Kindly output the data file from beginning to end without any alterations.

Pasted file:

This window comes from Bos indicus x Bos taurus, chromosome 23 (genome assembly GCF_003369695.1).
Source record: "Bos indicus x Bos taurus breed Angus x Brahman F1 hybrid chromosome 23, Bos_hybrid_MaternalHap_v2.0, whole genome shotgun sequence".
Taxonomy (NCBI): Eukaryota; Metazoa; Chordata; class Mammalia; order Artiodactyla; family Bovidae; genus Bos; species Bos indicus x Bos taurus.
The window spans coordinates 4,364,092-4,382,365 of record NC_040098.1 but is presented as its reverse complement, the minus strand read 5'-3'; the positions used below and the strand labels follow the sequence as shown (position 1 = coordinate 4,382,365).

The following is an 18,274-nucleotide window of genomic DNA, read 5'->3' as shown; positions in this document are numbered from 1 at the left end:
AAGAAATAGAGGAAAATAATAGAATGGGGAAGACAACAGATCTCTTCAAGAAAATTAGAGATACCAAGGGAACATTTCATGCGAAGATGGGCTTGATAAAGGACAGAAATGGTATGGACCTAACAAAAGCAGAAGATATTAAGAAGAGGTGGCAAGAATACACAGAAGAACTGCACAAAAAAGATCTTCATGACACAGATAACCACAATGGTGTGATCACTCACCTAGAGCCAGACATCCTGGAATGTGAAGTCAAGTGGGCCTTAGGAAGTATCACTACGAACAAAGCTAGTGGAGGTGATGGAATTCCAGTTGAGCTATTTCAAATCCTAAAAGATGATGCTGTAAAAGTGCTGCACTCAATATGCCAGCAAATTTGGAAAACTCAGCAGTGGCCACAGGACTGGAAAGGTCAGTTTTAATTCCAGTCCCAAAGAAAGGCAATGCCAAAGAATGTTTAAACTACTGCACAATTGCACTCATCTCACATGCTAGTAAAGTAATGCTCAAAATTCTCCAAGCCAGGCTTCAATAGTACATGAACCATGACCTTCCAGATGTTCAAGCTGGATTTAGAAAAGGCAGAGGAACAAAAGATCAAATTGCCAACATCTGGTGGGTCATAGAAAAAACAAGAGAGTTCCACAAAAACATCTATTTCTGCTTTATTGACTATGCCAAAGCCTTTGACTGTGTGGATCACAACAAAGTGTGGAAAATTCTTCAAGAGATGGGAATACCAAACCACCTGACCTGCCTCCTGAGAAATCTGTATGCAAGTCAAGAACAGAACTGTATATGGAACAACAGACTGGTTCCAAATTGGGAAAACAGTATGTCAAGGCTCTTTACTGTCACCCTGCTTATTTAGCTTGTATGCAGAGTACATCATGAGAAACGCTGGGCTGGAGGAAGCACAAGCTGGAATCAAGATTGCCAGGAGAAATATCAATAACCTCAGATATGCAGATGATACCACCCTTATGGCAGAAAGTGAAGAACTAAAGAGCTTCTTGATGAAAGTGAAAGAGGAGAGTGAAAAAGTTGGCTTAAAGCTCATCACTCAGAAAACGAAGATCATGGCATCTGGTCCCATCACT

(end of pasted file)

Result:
This window comes from Bos indicus x Bos taurus, chromosome 23 (genome assembly GCF_003369695.1).
Source record: "Bos indicus x Bos taurus breed Angus x Brahman F1 hybrid chromosome 23, Bos_hybrid_MaternalHap_v2.0, whole genome shotgun sequence".
Taxonomy (NCBI): Eukaryota; Metazoa; Chordata; class Mammalia; order Artiodactyla; family Bovidae; genus Bos; species Bos indicus x Bos taurus.
The window spans coordinates 4,364,092-4,382,365 of record NC_040098.1 but is presented as its reverse complement, the minus strand read 5'-3'; the positions used below and the strand labels follow the sequence as shown (position 1 = coordinate 4,382,365).

The following is an 18,274-nucleotide window of genomic DNA, read 5'->3' as shown; positions in this document are numbered from 1 at the left end:
AAGAAATAGAGGAAAATAATAGAATGGGGAAGACAACAGATCTCTTCAAGAAAATTAGAGATACCAAGGGAACATTTCATGCGAAGATGGGCTTGATAAAGGACAGAAATGGTATGGACCTAACAAAAGCAGAAGATATTAAGAAGAGGTGGCAAGAATACACAGAAGAACTGCACAAAAAAGATCTTCATGACACAGATAACCACAATGGTGTGATCACTCACCTAGAGCCAGACATCCTGGAATGTGAAGTCAAGTGGGCCTTAGGAAGTATCACTACGAACAAAGCTAGTGGAGGTGATGGAATTCCAGTTGAGCTATTTCAAATCCTAAAAGATGATGCTGTAAAAGTGCTGCACTCAATATGCCAGCAAATTTGGAAAACTCAGCAGTGGCCACAGGACTGGAAAGGTCAGTTTTAATTCCAGTCCCAAAGAAAGGCAATGCCAAAGAATGTTTAAACTACTGCACAATTGCACTCATCTCACATGCTAGTAAAGTAATGCTCAAAATTCTCCAAGCCAGGCTTCAATAGTACATGAACCATGACCTTCCAGATGTTCAAGCTGGATTTAGAAAAGGCAGAGGAACAAAAGATCAAATTGCCAACATCTGGTGGGTCATAGAAAAAACAAGAGAGTTCCACAAAAACATCTATTTCTGCTTTATTGACTATGCCAAAGCCTTTGACTGTGTGGATCACAACAAAGTGTGGAAAATTCTTCAAGAGATGGGAATACCAAACCACCTGACCTGCCTCCTGAGAAATCTGTATGCAAGTCAAGAACAGAACTGTATATGGAACAACAGACTGGTTCCAAATTGGGAAAACAGTATGTCAAGGCTCTTTACTGTCACCCTGCTTATTTAGCTTGTATGCAGAGTACATCATGAGAAACGCTGGGCTGGAGGAAGCACAAGCTGGAATCAAGATTGCCAGGAGAAATATCAATAACCTCAGATATGCAGATGATACCACCCTTATGGCAGAAAGTGAAGAACTAAAGAGCTTCTTGATGAAAGTGAAAGAGGAGAGTGAAAAAGTTGGCTTAAAGCTCATCACTCAGAAAACGAAGATCATGGCATCTGGTCCCATCACT